Prior to 1922, Woodhaven Boulevard was the only important north-south street in town. However, it ended at Liberty Avenue. Then officials decided to expand Woodhaven Boulevard all the way south to the Rockaways and finally opened it to traffic in 1925. This made Ozone Park more accessible by both bus and car. Since cars were also becoming more popular at that time, the land became much more valuable, leading to a construction boom in an attempt to fill any empty lot. Between 1921 and 1930, Ozone Park saw a population increase of over 180% from 40,000 to 112,950 people. With this extraordinary increase in population came the need for schools and sources of entertainment. In response to this demand came the construction of John Adams High School in 1930. This school was built just as the construction boom slowed down and right before the Great Depression. Furthermore, in 1925 the development of the Cross-Bay Movie Theatre gave residents the ability to go and see a show while also connecting with neighbors.

One infamous area of Ozone Park is known as "The Hole", and includes the area bounded by 75th (Ruby) Street, South Conduit Avenue, 78th Street and Linden Boulevard. It is named as such because the houses in this area were built below grade. In the 1930s, the city of New York decided to install sewers and sewer lines in Ozone Park to stop the serious flooding that was a major problem. In order to install the sewers, the houses had to be raised almost an entire floor. Owners were given a stipend to raise their homes but some chose not to do so. The first floor in some of the non-raised homes subsequently became basements. And even today, there are still a few homes that remain below grade.


Since its beginnings, Ozone Park has been largely populated by various groups of immigrants. The first wave were French immigrants associated with a pot factory on Atlantic Avenue.[citation needed] Germans and the Irish made up a large part of Ozone Park in the late 19th century and early 20th century.[citation needed] Eventually, the Italians, who are one of the largest ethnic groups in the neighborhood (giving it the name "the Little Italy of Queens"), started to migrate into Ozone Park from East New York, Brooklyn. Most of the current Italians in the neighborhood are originally from Brooklyn.[citation needed] Fears of changing neighborhoods caused a stir amongst the Italians that caused them to move into Ozone Park, which at the time was mostly Germans and Irish who had migrated themselves from neighboring East New York.[citation needed] A significant Polish population also developed based around Saint Stanislaus Bishop and Martyr Roman Catholic Church and its associated elementary school.[citation needed]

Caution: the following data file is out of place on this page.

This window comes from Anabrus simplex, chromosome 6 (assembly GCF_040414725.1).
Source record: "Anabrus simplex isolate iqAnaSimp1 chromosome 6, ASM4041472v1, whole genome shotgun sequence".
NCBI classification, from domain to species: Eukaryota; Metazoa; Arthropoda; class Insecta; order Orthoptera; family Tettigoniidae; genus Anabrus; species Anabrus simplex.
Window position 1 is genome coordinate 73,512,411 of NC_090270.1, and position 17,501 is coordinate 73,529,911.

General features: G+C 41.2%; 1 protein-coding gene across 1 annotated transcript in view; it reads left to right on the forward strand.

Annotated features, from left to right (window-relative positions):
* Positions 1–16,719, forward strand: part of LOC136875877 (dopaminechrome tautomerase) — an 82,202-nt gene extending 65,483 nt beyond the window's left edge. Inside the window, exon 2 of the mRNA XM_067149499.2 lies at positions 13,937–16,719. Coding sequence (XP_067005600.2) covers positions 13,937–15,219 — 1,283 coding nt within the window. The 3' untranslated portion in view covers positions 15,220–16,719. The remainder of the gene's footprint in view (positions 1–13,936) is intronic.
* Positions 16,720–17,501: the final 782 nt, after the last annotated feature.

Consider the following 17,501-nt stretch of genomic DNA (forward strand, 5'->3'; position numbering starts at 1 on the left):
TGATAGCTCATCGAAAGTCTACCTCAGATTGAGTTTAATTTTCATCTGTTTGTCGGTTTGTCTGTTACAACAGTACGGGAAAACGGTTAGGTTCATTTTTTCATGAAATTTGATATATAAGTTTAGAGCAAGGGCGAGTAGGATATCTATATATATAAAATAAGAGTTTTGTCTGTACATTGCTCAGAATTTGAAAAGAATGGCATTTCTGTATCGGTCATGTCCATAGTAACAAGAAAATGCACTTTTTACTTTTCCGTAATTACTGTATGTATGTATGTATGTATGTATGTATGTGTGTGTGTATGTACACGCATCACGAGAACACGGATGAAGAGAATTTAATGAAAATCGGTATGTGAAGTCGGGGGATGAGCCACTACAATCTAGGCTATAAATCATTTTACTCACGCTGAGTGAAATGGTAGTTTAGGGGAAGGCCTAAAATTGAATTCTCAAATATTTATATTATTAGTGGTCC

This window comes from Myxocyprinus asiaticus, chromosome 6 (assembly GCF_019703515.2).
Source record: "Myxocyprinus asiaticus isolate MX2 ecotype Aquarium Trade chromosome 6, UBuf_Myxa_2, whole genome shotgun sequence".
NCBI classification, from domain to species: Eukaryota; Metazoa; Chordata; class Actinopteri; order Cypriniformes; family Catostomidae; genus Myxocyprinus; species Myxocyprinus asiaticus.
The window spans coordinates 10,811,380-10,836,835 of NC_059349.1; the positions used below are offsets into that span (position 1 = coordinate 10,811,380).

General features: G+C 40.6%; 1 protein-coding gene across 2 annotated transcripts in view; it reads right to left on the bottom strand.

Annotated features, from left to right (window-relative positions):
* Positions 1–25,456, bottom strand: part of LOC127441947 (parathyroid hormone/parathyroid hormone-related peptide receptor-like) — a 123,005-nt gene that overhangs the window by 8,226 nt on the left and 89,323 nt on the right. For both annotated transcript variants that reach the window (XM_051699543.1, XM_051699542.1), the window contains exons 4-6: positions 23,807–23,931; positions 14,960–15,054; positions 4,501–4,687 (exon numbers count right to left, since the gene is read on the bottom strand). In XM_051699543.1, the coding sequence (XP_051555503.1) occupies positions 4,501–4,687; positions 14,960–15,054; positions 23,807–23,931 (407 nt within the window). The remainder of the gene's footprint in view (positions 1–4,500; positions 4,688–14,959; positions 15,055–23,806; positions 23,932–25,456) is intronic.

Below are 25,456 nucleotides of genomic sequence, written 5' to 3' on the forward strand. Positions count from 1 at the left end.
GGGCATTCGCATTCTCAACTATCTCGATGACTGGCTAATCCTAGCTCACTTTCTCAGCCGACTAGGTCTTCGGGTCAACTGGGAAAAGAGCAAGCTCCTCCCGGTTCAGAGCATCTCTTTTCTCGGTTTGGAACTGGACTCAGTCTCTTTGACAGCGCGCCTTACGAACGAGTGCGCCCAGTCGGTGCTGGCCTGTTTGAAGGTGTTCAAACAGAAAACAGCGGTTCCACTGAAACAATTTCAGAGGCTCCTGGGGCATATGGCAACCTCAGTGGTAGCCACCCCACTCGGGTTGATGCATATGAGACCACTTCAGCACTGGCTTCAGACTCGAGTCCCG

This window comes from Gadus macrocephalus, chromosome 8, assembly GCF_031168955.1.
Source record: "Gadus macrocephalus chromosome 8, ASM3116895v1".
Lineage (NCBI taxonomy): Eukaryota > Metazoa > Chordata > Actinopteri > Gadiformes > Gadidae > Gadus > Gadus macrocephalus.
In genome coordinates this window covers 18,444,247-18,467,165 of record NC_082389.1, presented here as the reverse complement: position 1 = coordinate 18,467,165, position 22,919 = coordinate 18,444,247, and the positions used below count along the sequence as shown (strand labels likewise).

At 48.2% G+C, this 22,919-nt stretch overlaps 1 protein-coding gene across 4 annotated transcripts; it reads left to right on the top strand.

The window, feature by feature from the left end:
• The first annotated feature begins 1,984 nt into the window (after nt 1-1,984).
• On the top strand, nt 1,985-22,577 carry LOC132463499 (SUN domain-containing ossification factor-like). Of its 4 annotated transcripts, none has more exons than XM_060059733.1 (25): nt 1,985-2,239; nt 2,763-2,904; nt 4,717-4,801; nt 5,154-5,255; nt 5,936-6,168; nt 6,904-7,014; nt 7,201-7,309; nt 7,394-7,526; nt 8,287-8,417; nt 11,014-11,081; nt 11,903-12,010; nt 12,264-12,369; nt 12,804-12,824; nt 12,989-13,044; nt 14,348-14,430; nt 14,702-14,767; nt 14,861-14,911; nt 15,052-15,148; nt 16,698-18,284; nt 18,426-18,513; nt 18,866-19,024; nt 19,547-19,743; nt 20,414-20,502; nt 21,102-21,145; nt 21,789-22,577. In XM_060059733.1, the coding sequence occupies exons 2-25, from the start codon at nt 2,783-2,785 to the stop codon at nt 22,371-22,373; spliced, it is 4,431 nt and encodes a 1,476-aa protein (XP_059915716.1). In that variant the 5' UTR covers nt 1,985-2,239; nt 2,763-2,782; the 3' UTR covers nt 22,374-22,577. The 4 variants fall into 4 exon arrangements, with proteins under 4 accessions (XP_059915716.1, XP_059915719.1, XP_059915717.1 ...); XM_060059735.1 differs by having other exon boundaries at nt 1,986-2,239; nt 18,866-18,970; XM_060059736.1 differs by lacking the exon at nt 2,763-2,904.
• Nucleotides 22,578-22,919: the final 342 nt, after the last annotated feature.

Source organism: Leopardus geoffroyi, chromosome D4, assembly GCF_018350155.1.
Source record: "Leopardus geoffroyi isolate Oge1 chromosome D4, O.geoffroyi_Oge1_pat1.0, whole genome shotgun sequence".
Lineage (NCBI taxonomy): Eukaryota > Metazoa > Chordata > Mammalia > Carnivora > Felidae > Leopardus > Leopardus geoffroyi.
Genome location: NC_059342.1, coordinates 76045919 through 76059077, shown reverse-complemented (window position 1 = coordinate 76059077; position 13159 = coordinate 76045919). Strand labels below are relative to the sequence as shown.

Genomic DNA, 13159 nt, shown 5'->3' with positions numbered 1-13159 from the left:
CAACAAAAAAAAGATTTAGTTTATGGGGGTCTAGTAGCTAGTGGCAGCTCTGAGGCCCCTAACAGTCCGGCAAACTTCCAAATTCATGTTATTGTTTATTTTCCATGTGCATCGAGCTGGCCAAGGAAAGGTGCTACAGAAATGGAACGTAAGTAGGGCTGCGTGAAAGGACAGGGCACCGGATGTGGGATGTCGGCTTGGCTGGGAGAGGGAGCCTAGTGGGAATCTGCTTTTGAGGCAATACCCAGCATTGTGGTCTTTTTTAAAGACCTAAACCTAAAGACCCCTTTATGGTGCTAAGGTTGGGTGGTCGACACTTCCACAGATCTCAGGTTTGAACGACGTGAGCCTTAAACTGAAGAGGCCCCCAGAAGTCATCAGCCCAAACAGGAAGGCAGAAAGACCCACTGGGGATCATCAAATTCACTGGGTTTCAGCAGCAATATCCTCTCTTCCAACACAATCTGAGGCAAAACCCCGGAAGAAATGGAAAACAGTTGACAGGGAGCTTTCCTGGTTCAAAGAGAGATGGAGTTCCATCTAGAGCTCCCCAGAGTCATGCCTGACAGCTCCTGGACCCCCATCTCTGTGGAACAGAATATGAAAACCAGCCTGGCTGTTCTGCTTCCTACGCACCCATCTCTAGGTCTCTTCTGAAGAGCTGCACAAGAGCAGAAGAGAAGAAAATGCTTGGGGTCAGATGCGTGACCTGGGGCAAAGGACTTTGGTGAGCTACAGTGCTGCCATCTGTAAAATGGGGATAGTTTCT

Census data from the early years[when?] shows how Ozone Park was a sparsely populated neighborhood because of the lack of transportation.[citation needed] By 1915, the Fulton Street Line opened, connecting Ozone Park with the rest of New York City, thus starting the enormous influx by the Italians.[citation needed] Ozone Park then formed many smaller sub-neighborhoods with specific identities.[citation needed] The Tudor Village section, which is still known by this name, was located on the south bordered by Pitkin Avenue and North Conduit Avenue and from east to west Cross Bay Boulevard and North Conduit Avenue.[citation needed] Centreville, which also still uses this name, is bordered by Aqueduct on the east, Cross Bay Boulevard on the west, North Conduit Avenue on the south, and Rockaway Boulevard on the north.[citation needed] Liberty Heights, which is only known by the old-timers,[citation needed] is a triangular area bordered by Liberty Avenue on the south, diagonal-running 101st Avenue (Jerome Avenue) from the southwest to the northeast, and Woodhaven Boulevard to the east.[citation needed] Balsam Village, which is also known by the old-timers,[citation needed] was named after Balsam Farms, which sold off parcels of land for development, and is bordered by Liberty Avenue on the north, 84th Street on the west, and Cross Bay Boulevard on the east.[citation needed]

In the 1980s, Ozone Park's 106th police precinct became the source and scene of several police brutality incidents, including April 17, 1985's stun gunning of high schooler Mark Davidson, who was arrested on marijuana possession charges.[citation needed]

At the turn of the 21st century immigrants from Latin America, South Asia (Bangladesh), the West Indies, and South America (Indo-Guyanese & Indo-Surinamese) moved in, adding a diverse atmosphere to the neighborhood, which is especially apparent along 101st Avenue and Liberty Avenue near the neighborhood's border with Richmond Hill.[8] The neighborhood remains largely Italian-American; however, these new arrivals have made Ozone Park become one of the fastest-growing and most ethnically diverse neighborhoods in New York City.[citation needed] Aside from these larger groups, there is a large Hispanic population in Ozone Park, mainly concentrated in the northern portion of the neighborhood near the Woodhaven border, and an African-American minority, spread throughout the neighborhood.[citation needed]

Residents vary from working-class to middle-class families, who own or rent private homes on the neighborhood's tree-lined residential streets. There are pockets of wealthier areas in the southern part of the neighborhood close to the Belt Parkway.[citation needed]